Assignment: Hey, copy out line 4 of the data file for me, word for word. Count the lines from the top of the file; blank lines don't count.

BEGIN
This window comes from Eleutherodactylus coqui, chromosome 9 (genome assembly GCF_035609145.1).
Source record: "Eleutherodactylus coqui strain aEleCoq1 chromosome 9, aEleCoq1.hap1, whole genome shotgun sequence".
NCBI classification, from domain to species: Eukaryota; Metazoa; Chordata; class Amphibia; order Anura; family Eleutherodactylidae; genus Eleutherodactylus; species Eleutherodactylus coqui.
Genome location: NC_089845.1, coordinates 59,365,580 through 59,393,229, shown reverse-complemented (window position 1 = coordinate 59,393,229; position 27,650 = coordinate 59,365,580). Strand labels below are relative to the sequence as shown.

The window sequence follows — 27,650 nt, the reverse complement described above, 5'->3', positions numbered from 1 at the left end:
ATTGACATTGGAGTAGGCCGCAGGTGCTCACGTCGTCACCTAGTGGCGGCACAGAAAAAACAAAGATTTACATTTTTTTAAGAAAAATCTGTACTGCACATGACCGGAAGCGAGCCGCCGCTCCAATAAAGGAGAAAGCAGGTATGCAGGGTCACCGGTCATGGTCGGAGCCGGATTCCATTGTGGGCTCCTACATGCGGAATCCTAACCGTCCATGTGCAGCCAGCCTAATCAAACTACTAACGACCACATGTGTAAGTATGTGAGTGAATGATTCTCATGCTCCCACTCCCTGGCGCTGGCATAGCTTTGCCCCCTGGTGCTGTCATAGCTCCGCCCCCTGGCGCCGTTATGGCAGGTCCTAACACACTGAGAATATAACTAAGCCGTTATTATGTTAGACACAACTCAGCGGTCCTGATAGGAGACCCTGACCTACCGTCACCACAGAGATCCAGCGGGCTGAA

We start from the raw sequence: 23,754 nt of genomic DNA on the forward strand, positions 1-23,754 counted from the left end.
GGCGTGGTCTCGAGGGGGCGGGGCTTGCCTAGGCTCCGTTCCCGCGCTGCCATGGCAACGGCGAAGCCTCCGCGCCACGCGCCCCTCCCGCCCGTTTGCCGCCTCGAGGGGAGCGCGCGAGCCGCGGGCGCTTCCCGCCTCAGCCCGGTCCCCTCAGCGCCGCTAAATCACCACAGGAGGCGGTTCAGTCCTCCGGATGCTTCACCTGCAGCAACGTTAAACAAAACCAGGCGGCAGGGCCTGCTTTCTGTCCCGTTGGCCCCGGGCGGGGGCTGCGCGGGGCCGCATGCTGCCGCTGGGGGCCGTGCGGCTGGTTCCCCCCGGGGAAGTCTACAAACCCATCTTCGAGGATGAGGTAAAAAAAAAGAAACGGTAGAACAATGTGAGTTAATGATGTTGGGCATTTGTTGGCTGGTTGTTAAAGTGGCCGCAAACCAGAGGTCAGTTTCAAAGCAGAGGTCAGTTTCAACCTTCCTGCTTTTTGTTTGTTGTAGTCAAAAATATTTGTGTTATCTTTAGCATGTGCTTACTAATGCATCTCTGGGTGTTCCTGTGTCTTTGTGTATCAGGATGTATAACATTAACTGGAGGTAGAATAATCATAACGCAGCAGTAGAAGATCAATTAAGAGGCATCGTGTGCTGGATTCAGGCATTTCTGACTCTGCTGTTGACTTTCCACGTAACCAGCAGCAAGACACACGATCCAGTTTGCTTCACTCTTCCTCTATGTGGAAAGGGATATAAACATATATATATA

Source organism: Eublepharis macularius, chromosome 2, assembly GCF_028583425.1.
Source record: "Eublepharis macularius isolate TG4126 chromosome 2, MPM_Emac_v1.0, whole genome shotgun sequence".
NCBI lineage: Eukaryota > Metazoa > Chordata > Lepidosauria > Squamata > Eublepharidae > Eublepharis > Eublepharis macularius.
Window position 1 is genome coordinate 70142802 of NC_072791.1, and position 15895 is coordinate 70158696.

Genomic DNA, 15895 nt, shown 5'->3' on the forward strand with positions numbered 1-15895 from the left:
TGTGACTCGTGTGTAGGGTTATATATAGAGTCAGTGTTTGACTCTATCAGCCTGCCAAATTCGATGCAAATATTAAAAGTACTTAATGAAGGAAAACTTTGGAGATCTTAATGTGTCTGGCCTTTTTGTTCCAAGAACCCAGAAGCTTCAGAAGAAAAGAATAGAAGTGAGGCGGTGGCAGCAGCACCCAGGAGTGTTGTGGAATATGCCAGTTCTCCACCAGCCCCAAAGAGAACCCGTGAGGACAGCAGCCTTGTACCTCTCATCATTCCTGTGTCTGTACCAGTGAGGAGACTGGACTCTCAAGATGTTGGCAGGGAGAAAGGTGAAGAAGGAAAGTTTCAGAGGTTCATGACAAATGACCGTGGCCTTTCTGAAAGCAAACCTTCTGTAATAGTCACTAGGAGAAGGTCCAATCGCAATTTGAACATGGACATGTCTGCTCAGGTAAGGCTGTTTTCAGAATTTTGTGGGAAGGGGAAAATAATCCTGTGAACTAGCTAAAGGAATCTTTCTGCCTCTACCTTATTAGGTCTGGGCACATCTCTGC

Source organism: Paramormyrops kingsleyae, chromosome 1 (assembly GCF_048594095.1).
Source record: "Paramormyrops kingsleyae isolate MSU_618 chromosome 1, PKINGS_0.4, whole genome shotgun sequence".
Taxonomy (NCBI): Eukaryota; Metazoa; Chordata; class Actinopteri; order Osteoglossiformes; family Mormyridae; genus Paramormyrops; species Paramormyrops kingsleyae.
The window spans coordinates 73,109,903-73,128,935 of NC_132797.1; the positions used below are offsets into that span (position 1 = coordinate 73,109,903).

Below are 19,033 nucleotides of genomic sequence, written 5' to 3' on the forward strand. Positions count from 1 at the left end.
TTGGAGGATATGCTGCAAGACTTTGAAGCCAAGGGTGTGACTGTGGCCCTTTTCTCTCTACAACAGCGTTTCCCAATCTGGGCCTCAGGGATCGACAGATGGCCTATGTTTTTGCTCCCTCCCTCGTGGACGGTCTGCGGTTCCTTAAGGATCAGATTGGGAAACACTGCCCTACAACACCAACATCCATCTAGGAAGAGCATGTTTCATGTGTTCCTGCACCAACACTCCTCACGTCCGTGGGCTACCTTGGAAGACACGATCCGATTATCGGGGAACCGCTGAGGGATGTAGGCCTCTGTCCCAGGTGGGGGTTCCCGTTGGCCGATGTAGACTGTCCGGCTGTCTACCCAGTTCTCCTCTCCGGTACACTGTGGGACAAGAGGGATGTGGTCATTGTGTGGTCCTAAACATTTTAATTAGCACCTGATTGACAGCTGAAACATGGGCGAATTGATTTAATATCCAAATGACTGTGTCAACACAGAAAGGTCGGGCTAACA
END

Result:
Genome location: NC_089845.1, coordinates 59,365,580 through 59,393,229, shown reverse-complemented (window position 1 = coordinate 59,393,229; position 27,650 = coordinate 59,365,580). Strand labels below are relative to the sequence as shown.